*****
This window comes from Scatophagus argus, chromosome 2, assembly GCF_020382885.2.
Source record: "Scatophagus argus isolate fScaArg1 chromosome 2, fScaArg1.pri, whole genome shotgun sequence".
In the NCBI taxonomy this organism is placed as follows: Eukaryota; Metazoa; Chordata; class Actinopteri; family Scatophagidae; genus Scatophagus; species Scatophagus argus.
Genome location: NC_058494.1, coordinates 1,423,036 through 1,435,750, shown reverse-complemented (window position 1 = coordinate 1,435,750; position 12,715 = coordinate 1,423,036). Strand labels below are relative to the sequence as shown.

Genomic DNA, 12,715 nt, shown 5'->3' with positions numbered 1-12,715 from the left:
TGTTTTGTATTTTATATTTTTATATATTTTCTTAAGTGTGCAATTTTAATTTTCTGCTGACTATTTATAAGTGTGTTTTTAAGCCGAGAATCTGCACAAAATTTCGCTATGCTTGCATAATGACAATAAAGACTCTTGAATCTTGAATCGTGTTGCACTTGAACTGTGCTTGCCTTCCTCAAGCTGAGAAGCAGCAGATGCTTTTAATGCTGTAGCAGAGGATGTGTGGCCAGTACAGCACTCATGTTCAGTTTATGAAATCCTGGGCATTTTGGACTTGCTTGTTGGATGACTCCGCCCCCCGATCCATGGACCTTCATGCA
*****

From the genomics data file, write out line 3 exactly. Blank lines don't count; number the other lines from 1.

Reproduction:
In the NCBI taxonomy this organism is placed as follows: Eukaryota; Metazoa; Chordata; class Actinopteri; family Scatophagidae; genus Scatophagus; species Scatophagus argus.